IL LAVORO – Episode of Boccaccio ’70

Luchino Visconti

Sog.: based on the novel Au bord du lit (1883) by Guy de Maupassant. Scen.: Suso Cecchi D’Amico, Luchino Visconti. F.: Giuseppe Rotunno. M.: Mario Serandrei. Scgf.: Mario Garbuglia. Mus.: Nino Rota. Int.: Romy Schneider (Pupe), Tomas Milian (conte Ottavio), Romolo Valli (avvocato Zacchi), Paolo Stoppa (avvocato Alcamo). Prod.: Carlo Ponti, Tonino Cervi per Cineriz, Concordia Compagnia Cinematografica, Francinex, Gray-Film. DCP. Col.

T. it.: Italian title. T. int.: International title. T. alt.: Alternative title. Sog.: Story. Scen.: Screenplay. F.: Cinematography. M.: Editing. Scgf.: Set Design. Mus.: Music. Int.: Cast. Prod.: Production Company. L.: Length. D.: Running Time. f/s: Frames per second. Bn.: Black e White. Col.: Color. Da: Print source

Film Notes

I really like the Il lavoro episode in Boccaccio ’70. I think of it as a sketch of the character of a modern woman, like many that I know, above all in Milanese society: a modern woman who places great importance on money, luxury, cars, a box at the Scala, and all these kinds of things, and does not really care about the truly important things in life. I have been admonished for the emotional moment that she goes through at the end. I think it is consistent with the character. The moment in which she feels almost offended by the fact that her husband pays her is like a moment of pity for herself, and not for the more general situation, which she doesn’t understand at all. It’s like the characters in Chekhov’s The Cherry Orchard; they allow the garden and the cherry trees to be sold without realising that the sale represents ruin – the ruin of a milieu and a society, and not simply of one character. In short, it is the playful moral vendetta of a loving young wife betrayed by her husband’s costly expenditure on ‘shares on the sexual stock exchange’. The rooms, the grey velvet couches, the authentic 18th-century French library in oak, the abstract paintings by Domietta Hercolani, everything that Rotunno’s camera captures represents the world in which the characters live. It is a cold and precious world, lacking the soul that Tomas Milian and Romy Schneider search for but never manage to obtain.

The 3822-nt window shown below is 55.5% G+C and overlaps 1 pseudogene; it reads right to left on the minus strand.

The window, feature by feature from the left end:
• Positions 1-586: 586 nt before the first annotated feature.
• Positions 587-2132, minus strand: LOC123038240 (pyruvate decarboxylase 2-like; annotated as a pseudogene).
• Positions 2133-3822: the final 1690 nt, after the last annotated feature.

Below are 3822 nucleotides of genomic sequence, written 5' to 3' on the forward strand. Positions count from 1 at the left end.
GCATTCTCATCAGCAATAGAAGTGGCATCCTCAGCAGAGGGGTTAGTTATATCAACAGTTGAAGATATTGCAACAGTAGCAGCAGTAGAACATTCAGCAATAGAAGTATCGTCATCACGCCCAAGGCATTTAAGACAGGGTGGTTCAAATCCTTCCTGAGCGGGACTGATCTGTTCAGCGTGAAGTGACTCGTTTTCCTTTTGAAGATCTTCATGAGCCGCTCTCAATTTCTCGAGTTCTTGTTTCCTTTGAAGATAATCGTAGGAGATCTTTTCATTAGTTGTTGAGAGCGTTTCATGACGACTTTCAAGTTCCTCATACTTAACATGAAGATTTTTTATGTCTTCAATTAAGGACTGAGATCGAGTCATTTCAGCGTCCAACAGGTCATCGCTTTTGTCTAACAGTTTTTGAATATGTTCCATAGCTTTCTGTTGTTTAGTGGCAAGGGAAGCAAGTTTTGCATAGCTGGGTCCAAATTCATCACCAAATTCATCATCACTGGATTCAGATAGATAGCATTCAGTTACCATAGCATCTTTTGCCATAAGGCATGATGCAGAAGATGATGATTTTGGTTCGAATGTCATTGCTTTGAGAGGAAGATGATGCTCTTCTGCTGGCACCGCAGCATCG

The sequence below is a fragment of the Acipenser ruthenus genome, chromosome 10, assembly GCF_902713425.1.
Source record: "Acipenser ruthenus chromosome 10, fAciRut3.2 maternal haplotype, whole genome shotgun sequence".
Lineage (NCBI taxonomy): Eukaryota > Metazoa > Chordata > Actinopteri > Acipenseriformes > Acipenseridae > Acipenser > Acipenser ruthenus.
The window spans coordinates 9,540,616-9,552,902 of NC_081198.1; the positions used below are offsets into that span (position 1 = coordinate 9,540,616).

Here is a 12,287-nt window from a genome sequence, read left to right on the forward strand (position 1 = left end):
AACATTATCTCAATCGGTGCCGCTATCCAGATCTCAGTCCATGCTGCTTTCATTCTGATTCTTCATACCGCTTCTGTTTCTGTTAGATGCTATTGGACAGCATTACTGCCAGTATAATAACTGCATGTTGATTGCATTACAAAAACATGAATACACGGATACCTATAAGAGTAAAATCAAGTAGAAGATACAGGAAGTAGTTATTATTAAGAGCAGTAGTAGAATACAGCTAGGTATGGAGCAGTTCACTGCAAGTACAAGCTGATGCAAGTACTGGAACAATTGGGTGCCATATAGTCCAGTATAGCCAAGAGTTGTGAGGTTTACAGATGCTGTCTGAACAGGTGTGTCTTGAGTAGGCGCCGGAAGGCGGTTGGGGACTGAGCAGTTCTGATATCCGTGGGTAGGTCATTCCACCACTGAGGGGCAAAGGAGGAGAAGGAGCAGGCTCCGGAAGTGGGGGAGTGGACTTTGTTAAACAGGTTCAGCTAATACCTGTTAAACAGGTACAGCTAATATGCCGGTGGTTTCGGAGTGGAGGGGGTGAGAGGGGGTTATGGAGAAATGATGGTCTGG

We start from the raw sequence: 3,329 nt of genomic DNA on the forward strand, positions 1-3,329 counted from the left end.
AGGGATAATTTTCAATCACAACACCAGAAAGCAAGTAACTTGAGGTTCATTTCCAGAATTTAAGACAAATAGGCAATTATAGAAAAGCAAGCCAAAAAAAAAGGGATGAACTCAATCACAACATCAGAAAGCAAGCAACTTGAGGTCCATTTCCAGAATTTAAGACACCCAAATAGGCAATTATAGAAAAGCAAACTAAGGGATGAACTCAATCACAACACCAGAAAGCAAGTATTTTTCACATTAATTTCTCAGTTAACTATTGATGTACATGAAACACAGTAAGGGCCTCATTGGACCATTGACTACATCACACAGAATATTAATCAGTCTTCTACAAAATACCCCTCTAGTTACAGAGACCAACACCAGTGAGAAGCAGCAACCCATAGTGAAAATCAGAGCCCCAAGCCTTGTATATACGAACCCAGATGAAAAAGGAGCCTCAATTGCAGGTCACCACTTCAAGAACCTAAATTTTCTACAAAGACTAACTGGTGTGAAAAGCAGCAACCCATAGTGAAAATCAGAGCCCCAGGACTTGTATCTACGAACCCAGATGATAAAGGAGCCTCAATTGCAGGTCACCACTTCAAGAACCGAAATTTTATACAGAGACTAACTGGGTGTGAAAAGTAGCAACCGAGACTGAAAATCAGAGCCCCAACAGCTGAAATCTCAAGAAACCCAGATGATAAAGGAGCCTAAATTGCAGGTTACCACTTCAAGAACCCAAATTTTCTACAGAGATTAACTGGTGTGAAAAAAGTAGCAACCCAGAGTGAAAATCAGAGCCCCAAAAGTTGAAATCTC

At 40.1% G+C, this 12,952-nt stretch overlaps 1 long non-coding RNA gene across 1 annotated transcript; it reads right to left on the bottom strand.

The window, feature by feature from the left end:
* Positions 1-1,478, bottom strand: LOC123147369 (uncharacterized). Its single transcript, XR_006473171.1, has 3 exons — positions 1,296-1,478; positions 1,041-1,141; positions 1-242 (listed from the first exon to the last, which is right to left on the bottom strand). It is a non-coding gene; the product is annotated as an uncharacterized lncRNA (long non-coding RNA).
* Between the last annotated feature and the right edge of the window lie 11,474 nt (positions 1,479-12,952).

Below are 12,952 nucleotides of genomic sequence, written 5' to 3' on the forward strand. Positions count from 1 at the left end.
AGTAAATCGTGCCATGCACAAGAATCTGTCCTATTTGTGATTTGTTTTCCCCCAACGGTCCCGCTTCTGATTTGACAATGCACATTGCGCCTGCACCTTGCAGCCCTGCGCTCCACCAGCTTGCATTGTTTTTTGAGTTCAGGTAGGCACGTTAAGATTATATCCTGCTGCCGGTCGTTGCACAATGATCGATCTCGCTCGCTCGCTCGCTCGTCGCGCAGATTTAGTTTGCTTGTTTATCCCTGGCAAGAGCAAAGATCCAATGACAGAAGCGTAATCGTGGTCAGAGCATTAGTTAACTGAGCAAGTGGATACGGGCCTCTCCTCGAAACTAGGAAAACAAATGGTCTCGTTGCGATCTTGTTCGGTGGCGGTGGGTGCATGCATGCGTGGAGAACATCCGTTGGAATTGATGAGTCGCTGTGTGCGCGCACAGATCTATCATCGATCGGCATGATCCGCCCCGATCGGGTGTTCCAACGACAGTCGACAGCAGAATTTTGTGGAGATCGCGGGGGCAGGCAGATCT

Luchino Visconti, “Filmcritica”, n. 159-160, August-September 1965

Copy From

Courtesy of Surf Film
Restored in 2014 by CSC – Cineteca Nazionale at the Cinecittà Deluxe laboratory with funding provided by Dolce & Gabbana, from the original negative print provided by Surf Film and Video 2/Rti